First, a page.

Jam Session Blues - Keeping Tunes Fresh

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    Default Jam Session Blues - Keeping Tunes Fresh

    Every once in a while I drop into the local Jazz Jam. Young guys fast tempos - it's all good. This week someone called "Yes and No" - Sure I know that tune but then as I'm up there - trying to remember the first chord of the bridge and NOTHING. So I\ fumble through the bridge but then as the trumpet player takes a solo it comes back but TOO late. As I head back to my seat it dawns on me that I haven't really looked at that tune since a College Jazz Combo in 1989. Yikes!

    So many tunes. I will work on something for a couple weeks then move to something else only to realize previous tune is already hazy. Aside from playing the heads a running changes to every tune I know daily. How do the piano and bass players play these Jam Session without even a Real book for reference. This is truly my greatest weakness - remembering tunes.

    Tenor - '61 Mark VI w/Tenny Slant Tone Edge 8
    Alto - '66 Mark VI/Meyer 6/Caravan
    Soprano - '93 Yani S-900 w/Tenney Tone Edge 7

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    Default Re: Jam Session Blues - Keeping Tunes Fresh

    Had the same experience just last night. My wife and I went out with some friends to a jazz/blues jam session at a local restaurant. I brought my tenor, and when I got up there, a flugelhorn player called Girl from Ipanema. I've played this many times, but years ago, and even then it took me a while to internalize all the syncopation. The brass guy was obviously boned up on it, so I let him play the melody. When my solo came, I just relied on my ear, made sure to keep the rhythm correct, and carefully brushed against the melody now and then. The audience was fine with it. I think what happened to you is that you overthought the problem and temporarily lost confidence in you innate musicianship. Perhaps one drink before you got up there might have prevented the balk.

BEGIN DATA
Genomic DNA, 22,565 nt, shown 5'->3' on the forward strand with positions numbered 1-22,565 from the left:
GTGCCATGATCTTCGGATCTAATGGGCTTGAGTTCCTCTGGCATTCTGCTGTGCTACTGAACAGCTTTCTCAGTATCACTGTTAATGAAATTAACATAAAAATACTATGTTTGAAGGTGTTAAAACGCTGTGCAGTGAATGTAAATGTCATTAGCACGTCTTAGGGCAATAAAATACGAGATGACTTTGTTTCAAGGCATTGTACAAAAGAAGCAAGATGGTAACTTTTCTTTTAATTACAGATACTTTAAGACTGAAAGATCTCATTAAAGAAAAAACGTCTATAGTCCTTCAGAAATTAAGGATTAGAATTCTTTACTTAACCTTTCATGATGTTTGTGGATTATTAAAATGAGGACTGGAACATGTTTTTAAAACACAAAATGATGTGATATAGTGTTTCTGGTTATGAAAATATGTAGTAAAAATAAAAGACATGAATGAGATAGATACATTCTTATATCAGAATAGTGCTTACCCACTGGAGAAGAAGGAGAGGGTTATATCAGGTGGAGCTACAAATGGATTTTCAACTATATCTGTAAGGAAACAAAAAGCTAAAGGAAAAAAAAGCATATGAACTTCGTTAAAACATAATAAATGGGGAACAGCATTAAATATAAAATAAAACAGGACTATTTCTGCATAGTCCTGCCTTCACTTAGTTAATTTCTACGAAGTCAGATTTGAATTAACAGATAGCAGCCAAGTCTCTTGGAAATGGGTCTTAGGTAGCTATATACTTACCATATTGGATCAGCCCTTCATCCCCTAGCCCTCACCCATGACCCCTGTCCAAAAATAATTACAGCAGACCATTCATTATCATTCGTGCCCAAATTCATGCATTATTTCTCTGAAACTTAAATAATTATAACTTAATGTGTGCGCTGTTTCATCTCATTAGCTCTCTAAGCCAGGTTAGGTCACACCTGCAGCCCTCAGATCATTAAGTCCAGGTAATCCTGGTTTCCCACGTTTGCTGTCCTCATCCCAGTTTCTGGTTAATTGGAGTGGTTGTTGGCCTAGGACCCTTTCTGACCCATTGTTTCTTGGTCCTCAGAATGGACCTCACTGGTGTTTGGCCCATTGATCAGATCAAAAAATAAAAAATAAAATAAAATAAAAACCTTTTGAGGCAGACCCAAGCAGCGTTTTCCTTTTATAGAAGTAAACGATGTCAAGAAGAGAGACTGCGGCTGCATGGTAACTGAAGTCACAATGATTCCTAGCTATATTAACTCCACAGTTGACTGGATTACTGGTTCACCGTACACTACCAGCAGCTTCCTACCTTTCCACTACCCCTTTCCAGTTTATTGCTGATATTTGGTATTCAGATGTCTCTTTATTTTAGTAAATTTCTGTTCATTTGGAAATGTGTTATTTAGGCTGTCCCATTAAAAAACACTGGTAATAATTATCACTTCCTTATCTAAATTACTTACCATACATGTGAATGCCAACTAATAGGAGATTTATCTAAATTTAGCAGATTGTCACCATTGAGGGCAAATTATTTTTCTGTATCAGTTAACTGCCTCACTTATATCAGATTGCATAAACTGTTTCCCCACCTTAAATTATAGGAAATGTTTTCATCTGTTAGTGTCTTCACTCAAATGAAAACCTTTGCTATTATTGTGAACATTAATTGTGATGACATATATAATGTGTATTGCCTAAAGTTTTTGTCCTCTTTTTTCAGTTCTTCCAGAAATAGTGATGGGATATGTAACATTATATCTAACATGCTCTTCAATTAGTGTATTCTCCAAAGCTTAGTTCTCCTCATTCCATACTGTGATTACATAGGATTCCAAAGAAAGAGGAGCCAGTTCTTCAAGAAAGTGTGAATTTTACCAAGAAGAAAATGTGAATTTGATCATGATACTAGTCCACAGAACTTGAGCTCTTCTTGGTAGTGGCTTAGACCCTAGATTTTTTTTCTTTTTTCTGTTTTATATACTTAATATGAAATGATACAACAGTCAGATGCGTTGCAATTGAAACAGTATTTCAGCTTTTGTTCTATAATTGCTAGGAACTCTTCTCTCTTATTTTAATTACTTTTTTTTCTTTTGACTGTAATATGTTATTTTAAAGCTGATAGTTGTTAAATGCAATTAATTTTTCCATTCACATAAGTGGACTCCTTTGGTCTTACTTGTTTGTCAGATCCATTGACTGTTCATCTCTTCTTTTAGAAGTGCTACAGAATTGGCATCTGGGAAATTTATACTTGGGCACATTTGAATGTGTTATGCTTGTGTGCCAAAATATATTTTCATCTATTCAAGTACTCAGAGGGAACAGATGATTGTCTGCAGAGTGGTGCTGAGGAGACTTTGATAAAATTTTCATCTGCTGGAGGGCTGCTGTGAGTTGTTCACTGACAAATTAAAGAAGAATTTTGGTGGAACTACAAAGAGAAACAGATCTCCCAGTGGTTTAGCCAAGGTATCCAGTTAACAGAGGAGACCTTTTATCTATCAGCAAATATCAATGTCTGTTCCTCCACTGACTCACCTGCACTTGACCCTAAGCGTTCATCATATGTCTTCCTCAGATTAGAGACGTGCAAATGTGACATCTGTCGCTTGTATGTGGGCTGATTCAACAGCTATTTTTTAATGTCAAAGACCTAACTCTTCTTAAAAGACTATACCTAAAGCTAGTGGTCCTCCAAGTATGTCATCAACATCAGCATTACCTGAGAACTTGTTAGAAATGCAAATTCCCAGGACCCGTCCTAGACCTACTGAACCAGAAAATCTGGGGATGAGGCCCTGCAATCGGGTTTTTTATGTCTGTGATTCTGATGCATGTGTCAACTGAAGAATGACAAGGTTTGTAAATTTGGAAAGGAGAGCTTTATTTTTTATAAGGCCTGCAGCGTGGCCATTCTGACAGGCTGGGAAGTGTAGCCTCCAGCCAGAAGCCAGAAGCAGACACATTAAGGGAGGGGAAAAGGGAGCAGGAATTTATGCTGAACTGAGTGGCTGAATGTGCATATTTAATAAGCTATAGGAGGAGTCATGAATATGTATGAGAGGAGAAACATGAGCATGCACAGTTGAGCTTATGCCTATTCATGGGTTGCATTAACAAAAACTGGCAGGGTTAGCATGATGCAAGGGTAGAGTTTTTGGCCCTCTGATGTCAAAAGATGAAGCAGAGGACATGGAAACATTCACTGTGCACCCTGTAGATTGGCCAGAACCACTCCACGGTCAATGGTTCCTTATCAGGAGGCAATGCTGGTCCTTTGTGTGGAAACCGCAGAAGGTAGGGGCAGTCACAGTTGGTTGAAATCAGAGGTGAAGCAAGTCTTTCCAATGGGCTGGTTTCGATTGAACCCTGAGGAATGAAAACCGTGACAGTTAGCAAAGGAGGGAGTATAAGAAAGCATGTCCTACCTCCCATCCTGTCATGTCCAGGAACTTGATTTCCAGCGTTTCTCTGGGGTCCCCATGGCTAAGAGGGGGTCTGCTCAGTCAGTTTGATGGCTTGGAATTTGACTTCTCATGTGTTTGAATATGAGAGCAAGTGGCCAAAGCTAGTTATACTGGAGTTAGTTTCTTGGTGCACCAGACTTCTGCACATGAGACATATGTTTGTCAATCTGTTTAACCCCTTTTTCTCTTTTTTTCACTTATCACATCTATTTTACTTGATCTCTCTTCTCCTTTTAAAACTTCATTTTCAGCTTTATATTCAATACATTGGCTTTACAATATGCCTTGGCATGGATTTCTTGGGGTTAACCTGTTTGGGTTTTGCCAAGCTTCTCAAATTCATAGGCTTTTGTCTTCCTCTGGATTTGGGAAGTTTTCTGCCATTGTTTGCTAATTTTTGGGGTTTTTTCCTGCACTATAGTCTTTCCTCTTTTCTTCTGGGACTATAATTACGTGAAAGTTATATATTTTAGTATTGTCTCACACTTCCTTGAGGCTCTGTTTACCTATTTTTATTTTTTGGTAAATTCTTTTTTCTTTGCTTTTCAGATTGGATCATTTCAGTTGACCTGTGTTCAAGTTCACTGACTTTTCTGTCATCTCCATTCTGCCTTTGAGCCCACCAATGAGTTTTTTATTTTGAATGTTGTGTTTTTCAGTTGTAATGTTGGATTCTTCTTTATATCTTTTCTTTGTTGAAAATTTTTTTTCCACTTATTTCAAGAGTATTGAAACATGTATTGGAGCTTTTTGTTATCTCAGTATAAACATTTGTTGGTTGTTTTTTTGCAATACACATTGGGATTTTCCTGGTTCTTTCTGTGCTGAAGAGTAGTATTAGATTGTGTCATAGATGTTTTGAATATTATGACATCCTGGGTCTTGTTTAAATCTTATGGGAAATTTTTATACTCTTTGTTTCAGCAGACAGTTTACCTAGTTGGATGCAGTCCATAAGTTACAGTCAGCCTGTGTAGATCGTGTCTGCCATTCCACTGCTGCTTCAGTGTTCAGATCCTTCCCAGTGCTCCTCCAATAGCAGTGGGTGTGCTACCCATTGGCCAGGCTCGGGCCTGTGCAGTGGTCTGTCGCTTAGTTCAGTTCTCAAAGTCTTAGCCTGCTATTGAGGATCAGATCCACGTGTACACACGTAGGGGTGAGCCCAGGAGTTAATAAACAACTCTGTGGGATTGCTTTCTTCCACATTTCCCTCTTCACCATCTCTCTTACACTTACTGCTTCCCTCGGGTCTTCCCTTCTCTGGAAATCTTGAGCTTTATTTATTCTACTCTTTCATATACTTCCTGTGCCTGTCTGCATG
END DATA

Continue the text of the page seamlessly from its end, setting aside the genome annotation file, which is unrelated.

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    Default Re: Jam Session Blues - Keeping Tunes Fresh

    The problem with the girl with emphysema is the bridge, which goes to a key that's not immediately apparent.

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    Distinguished SOTW Member buddy lee's Avatar
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    Default Re: Jam Session Blues - Keeping Tunes Fresh

    Quote Originally Posted by A Greene View Post
    Every once in a while I drop into the local Jazz Jam. Young guys fast tempos - it's all good. This week someone called "Yes and No" - Sure I know that tune but then as I'm up there - trying to remember the first chord of the bridge and NOTHING. So I\ fumble through the bridge but then as the trumpet player takes a solo it comes back but TOO late. As I head back to my seat it dawns on me that I haven't really looked at that tune since a College Jazz Combo in 1989. Yikes!

    So many tunes. I will work on something for a couple weeks then move to something else only to realize previous tune is already hazy. Aside from playing the heads a running changes to every tune I know daily. How do the piano and bass players play these Jam Session without even a Real book for reference. This is truly my greatest weakness - remembering tunes.
    Who calls Wayne Shorter tunes at jams? Stuff is way out there. I'd have been super lost too, but then again, my ear is garbage.
    "Can't never could."

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    Distinguished SOTW Member Dave Pollack's Avatar
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    Default Re: Jam Session Blues - Keeping Tunes Fresh

    Quote Originally Posted by buddy lee View Post
    Who calls Wayne Shorter tunes at jams? Stuff is way out there. I'd have been super lost too, but then again, my ear is garbage.
    For real? Maybe some stuff, but Yes or No is a pretty common tune, especially at a jam session. Maybe it depends on location? I'm thinking of where I am (NYC/Philly).

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    Default Re: Jam Session Blues - Keeping Tunes Fresh